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What Parrots Tell Us About the Evolution of Birds

samzenpus posted more than 5 years ago | from the norwegian-blue dept.

Science 62

GrrlScientist writes "One of the most contentious issues among scientists who study the evolution of birds is identifying precisely when the modern birds (Neornithes) first appeared. This is due to conflicts between the fossil record and molecular dating methodologies. But there is another way to address this discrepancy. Because the evolution of parrots and cockatoos reflects the evolution of the birds (Aves) themselves, studying the psittaciformes offers compelling insights into this mystery. Further, because psittaciformes generally are not migratory and because they tend to occupy discrete ranges, their ancient patterns of diversification are easier to discern than for many other taxonomic orders of birds that have dispersed widely."

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A strato-conclusive example of parakeet evolution (-1, Offtopic)

Anonymous Coward | more than 5 years ago | (#26227987)

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Re:A strato-conclusive example of parakeet evoluti (1)

Nethead (1563) | more than 5 years ago | (#26229069)

Sounds like a nice chip. WTF does it have to do with parrots unless you are saying that parrots have this chip in them? This would explain a parrots ability to mimic speech and sounds. What else in in a parrot that will allow it to digitize audio, store it, and play it back for up to 80 years existing literally on bird feed?

An exemplary sort of accounting for aforementioned (-1, Offtopic)

Anonymous Coward | more than 5 years ago | (#26230115)

*The USA list pricing shown is for BUDGETARY USE ONLY, shown in United States dollars (FOB USA per unit for the stated volume), and is subject to change. International prices may differ due to local duties, taxes, fees and exchange rates. For volume-specific price or delivery quotes, please contact your local Analog Devices, Inc. sales office or authorized distributor. Pricing displayed for Evaluation Boards and Kits is based on 1-piece pricing.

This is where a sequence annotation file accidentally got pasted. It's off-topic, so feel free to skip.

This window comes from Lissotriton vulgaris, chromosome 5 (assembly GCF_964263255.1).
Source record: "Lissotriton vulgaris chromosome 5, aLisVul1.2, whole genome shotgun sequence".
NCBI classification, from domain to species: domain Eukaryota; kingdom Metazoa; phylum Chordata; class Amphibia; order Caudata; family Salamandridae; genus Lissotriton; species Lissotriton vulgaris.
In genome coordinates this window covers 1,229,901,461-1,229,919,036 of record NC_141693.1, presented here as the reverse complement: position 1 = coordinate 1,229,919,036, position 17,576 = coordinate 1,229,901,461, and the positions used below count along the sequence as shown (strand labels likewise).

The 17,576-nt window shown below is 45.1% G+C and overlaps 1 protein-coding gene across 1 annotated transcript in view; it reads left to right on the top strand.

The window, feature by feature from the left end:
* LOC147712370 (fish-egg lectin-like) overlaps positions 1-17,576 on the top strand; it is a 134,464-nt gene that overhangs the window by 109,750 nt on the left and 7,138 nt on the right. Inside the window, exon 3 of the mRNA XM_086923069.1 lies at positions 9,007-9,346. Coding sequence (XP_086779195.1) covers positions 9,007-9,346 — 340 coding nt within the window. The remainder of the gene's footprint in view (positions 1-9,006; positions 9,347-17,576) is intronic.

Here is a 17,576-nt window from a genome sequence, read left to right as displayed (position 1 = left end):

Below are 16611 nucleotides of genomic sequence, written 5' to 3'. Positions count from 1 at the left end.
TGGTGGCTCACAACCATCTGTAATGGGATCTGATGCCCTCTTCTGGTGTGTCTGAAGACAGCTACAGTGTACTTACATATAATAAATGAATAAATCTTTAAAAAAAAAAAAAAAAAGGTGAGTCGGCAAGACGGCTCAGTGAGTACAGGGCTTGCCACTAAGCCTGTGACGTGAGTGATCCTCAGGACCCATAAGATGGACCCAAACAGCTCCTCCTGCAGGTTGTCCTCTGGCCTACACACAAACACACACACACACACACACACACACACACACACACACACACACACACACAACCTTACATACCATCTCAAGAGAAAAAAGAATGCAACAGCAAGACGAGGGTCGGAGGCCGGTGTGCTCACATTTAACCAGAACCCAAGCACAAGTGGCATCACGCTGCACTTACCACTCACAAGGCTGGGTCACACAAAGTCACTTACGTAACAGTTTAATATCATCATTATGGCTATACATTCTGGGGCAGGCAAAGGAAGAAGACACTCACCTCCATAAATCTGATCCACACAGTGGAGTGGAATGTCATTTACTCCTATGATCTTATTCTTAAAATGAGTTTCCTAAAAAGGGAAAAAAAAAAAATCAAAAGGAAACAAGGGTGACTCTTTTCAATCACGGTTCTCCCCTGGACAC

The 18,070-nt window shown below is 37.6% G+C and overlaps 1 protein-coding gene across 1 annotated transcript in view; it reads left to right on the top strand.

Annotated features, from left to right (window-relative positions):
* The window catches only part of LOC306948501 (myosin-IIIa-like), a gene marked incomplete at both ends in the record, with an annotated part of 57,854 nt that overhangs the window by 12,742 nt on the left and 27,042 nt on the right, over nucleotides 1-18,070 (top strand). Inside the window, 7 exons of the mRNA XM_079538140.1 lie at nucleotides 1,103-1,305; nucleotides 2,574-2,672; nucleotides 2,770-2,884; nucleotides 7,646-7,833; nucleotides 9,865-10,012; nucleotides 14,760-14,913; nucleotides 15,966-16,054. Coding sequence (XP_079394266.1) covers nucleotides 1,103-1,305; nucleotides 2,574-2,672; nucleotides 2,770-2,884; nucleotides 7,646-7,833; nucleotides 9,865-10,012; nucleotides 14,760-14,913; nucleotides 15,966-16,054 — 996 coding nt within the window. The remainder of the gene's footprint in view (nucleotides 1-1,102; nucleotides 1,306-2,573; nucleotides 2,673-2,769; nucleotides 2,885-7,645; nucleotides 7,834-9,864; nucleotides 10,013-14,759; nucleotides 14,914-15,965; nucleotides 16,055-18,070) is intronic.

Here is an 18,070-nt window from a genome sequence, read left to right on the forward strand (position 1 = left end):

**Sample availability may be better than production availability. Please enter samples iinto your cart to check sample availability.

*The USA list pricing shown is for BUDGETARY USE ONLY, shown in United States dollars (FOB USA per unit for the stated volume), and is subject to change. International prices may differ due to local duties, taxes, fees and exchange rates. For volume-specific price or delivery quotes, please contact your local Analog Devices, Inc. sales office or authorized distributor. Pricing displayed for Evaluation Boards and Kits is based on 1-piece pricing.
**Sample availability may be better than production availability. Please enter samples iinto your cart to check sample availability.

What Parrots Tell Us About the Evolution of Birds (0, Offtopic)

Anonymous Coward | more than 5 years ago | (#26227991)

Its not dead yet.

Re:What Parrots Tell Us About the Evolution of Bir (0, Offtopic)

NewbieProgrammerMan (558327) | more than 5 years ago | (#26228001)

Of course it's not dead. It's pining for the fjords.

Re:What Parrots Tell Us About the Evolution of Bir (-1, Troll)

Anonymous Coward | more than 5 years ago | (#26228041)

My friend had a parrot but I feeded it an Alka-Seltzer and it got real big and puffy and then it fell down and fizzy stuff was coming from its mouth and its butt. It didn't talk again after that.

Re:What Parrots Tell Us About the Evolution of Bir (0)

Anonymous Coward | more than 5 years ago | (#26228067)

Same thing happens if you do that to a slashdotter. Maybe the species are related? They certainly do have similar behavior patterns.

They could also tell a lot about (4, Interesting)

crazybit (918023) | more than 5 years ago | (#26227997)

how intelligence evolved.

http://en.wikipedia.org/wiki/Alex_(parrot)

They are probably the smartest non-mammal creatures around.

Re:They could also tell a lot about (1)

WalksOnDirt (704461) | more than 5 years ago | (#26228165)

They are probably the smartest non-mammal creatures around.

Octopuses [wikipedia.org] might disagree.

Re:They could also tell a lot about (3, Funny)

n0dna (939092) | more than 5 years ago | (#26228205)

So would any animal that doesn't shit in its own water dish.

Re:They could also tell a lot about (1)

arotenbe (1203922) | more than 5 years ago | (#26228309)